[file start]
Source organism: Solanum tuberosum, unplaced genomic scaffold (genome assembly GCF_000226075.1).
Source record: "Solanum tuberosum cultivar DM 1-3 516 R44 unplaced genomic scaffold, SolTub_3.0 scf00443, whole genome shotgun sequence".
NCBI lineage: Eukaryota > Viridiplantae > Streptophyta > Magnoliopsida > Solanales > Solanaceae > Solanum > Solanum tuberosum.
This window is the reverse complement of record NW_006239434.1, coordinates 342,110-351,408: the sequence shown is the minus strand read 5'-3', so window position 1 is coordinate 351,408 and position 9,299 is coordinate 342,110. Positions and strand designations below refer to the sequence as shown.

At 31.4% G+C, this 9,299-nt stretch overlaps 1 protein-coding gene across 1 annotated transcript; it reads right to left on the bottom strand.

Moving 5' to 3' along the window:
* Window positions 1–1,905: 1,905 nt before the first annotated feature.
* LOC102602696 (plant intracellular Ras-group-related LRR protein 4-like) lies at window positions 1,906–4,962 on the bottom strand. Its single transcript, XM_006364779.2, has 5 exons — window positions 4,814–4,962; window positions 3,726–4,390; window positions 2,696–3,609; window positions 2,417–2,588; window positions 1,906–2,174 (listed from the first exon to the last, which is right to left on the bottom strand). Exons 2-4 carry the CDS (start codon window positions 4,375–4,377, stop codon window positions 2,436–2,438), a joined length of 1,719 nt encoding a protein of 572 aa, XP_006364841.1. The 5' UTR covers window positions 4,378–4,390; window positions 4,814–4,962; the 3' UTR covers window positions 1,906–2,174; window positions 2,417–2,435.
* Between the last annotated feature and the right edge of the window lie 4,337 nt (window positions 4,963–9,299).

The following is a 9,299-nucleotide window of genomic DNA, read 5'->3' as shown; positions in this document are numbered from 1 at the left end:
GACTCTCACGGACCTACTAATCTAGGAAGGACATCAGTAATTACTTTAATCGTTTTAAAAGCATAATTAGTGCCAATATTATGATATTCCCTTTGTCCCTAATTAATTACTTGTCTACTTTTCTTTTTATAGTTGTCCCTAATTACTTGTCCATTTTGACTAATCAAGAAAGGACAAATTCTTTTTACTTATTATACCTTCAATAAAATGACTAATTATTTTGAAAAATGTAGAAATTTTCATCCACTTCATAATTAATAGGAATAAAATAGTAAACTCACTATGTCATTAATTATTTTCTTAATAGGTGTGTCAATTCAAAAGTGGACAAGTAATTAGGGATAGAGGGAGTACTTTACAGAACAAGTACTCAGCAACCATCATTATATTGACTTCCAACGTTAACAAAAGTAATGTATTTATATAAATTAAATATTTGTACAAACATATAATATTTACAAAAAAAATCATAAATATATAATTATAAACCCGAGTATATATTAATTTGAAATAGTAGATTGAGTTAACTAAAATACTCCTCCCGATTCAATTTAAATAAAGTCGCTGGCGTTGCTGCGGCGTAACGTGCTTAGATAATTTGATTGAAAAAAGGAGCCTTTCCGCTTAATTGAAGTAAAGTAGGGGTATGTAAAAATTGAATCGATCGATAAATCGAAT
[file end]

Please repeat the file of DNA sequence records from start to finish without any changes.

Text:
Source organism: Solanum tuberosum, unplaced genomic scaffold (genome assembly GCF_000226075.1).
Source record: "Solanum tuberosum cultivar DM 1-3 516 R44 unplaced genomic scaffold, SolTub_3.0 scf00443, whole genome shotgun sequence".
NCBI lineage: Eukaryota > Viridiplantae > Streptophyta > Magnoliopsida > Solanales > Solanaceae > Solanum > Solanum tuberosum.
This window is the reverse complement of record NW_006239434.1, coordinates 342,110-351,408: the sequence shown is the minus strand read 5'-3', so window position 1 is coordinate 351,408 and position 9,299 is coordinate 342,110. Positions and strand designations below refer to the sequence as shown.

At 31.4% G+C, this 9,299-nt stretch overlaps 1 protein-coding gene across 1 annotated transcript; it reads right to left on the bottom strand.

Moving 5' to 3' along the window:
* Window positions 1–1,905: 1,905 nt before the first annotated feature.
* LOC102602696 (plant intracellular Ras-group-related LRR protein 4-like) lies at window positions 1,906–4,962 on the bottom strand. Its single transcript, XM_006364779.2, has 5 exons — window positions 4,814–4,962; window positions 3,726–4,390; window positions 2,696–3,609; window positions 2,417–2,588; window positions 1,906–2,174 (listed from the first exon to the last, which is right to left on the bottom strand). Exons 2-4 carry the CDS (start codon window positions 4,375–4,377, stop codon window positions 2,436–2,438), a joined length of 1,719 nt encoding a protein of 572 aa, XP_006364841.1. The 5' UTR covers window positions 4,378–4,390; window positions 4,814–4,962; the 3' UTR covers window positions 1,906–2,174; window positions 2,417–2,435.
* Between the last annotated feature and the right edge of the window lie 4,337 nt (window positions 4,963–9,299).

The following is a 9,299-nucleotide window of genomic DNA, read 5'->3' as shown; positions in this document are numbered from 1 at the left end:
GACTCTCACGGACCTACTAATCTAGGAAGGACATCAGTAATTACTTTAATCGTTTTAAAAGCATAATTAGTGCCAATATTATGATATTCCCTTTGTCCCTAATTAATTACTTGTCTACTTTTCTTTTTATAGTTGTCCCTAATTACTTGTCCATTTTGACTAATCAAGAAAGGACAAATTCTTTTTACTTATTATACCTTCAATAAAATGACTAATTATTTTGAAAAATGTAGAAATTTTCATCCACTTCATAATTAATAGGAATAAAATAGTAAACTCACTATGTCATTAATTATTTTCTTAATAGGTGTGTCAATTCAAAAGTGGACAAGTAATTAGGGATAGAGGGAGTACTTTACAGAACAAGTACTCAGCAACCATCATTATATTGACTTCCAACGTTAACAAAAGTAATGTATTTATATAAATTAAATATTTGTACAAACATATAATATTTACAAAAAAAATCATAAATATATAATTATAAACCCGAGTATATATTAATTTGAAATAGTAGATTGAGTTAACTAAAATACTCCTCCCGATTCAATTTAAATAAAGTCGCTGGCGTTGCTGCGGCGTAACGTGCTTAGATAATTTGATTGAAAAAAGGAGCCTTTCCGCTTAATTGAAGTAAAGTAGGGGTATGTAAAAATTGAATCGATCGATAAATCGAAT